Well, I never really looked on myself as a songwriter, for many, many years I just looked on myself as a singer or interpreter of other people’s songs. I would go on stage and perform them but the idea of going on and writing and singing my own songs, was just not my thing. And it was Tony Hatch who wrote all those great songs for me, he wrote Downtown et cetera, he encouraged me, he said, you know, write just write. And, I did and some of them were okay and some not so good. And, little by little… first of all, I enjoy writing, now I actually enjoy writing. It’s almost as much joy to write as it is to sing in a different way. And, of course, when you write something that comes directly from you, it’s a different experience to singing a song that’s come from somebody else. So, I’m enjoying it now, I write quite a lot now.
Do you think this is something that you’ve been able to appreciate because of your experience in the industry and the life experience you’ve had, that you find that it’s more rewarding to write now, more?
You know, experience, what is experience? Experience is only useful if you use it correctly. I think it’s important to… I’ve always felt that singing is a lot more than just standing there and getting the notes out. I mean, it’s important to get the notes out too yes, first of all. But, it’s what’s behind that, that makes it interesting, what’s going on inside this person’s mind, this person’s spirit when she or he is singing. And, that, of course, is to do with your life experience.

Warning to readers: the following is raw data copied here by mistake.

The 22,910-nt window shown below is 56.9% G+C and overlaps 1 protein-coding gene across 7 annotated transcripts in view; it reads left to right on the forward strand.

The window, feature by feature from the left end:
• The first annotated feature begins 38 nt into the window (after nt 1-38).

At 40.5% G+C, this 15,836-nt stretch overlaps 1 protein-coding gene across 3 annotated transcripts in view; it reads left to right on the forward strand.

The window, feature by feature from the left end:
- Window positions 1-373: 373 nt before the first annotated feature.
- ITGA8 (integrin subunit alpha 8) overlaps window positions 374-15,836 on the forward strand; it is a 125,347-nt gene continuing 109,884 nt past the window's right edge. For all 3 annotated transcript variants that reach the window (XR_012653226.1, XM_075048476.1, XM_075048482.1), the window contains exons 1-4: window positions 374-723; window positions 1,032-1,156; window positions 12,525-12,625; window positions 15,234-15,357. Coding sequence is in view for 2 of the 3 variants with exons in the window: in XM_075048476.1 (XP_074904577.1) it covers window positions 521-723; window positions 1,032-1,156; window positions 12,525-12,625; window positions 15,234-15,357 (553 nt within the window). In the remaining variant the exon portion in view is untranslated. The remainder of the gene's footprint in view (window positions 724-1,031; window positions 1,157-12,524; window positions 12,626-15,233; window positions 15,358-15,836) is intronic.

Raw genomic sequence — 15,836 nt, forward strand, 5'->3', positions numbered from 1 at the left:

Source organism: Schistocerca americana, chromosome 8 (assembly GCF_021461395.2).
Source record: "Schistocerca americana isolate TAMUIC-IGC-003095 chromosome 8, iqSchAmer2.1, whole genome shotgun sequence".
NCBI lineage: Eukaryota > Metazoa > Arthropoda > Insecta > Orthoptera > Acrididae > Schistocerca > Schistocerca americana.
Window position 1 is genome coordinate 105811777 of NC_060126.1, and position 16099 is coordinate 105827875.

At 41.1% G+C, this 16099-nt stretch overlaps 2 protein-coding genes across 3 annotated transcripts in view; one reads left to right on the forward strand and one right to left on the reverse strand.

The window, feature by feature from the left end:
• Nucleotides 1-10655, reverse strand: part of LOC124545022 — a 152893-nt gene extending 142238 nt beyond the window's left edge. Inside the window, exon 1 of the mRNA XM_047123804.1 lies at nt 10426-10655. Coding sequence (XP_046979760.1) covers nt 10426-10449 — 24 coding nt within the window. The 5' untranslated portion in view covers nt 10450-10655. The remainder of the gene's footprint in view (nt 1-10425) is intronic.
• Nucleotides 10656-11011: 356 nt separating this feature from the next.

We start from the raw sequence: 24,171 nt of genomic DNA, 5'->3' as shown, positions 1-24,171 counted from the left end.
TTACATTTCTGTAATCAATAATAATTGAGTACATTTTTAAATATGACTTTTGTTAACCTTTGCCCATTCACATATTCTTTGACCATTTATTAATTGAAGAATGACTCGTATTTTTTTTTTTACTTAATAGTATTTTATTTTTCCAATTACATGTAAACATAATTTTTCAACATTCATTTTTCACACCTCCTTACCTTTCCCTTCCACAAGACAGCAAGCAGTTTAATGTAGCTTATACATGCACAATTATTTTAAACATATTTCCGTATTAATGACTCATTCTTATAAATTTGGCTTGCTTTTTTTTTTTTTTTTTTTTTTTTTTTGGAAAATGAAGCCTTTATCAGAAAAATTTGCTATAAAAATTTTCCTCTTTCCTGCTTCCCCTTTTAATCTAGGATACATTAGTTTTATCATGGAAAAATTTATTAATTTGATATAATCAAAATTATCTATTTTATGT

So, I think it’s important to live, and do things, and watch, and listen. And, all of that, if you know how to do it, you somehow sort of use all of those feelings to come out when you sing. I put that very badly, I’m sorry…
Do you think that, what motivates you every day to be a singer, to continue this tour now, why do you think that you’re motivated now for all of this? Right now?
Why am I motivated? I love it and I really feel grateful and privileged to be able to do it. I’m fortunate, I’m very fortunate, my voice is there and changed very little over the years, just a bit, just a bit, but not too much.
How do you keep it? How have you maintained your voice?
Oh, I’ve no idea, no idea. Seriously, I do absolutely nothing for it and I know that I should probably be doing something for it. I’ve been lucky, I think, all my life, it just comes out sounding like that. I don’t do anything… I don’t do anything to make it sound like that, that’s the way it is.
In reading about your career last night, I was so impressed with all the different kinds of musical experiences that you’ve had in your career. Do you think that you could pick one or two things, or several things, that stick out to you over the years as kind of the most memorable and special experience you’ve had within the music world?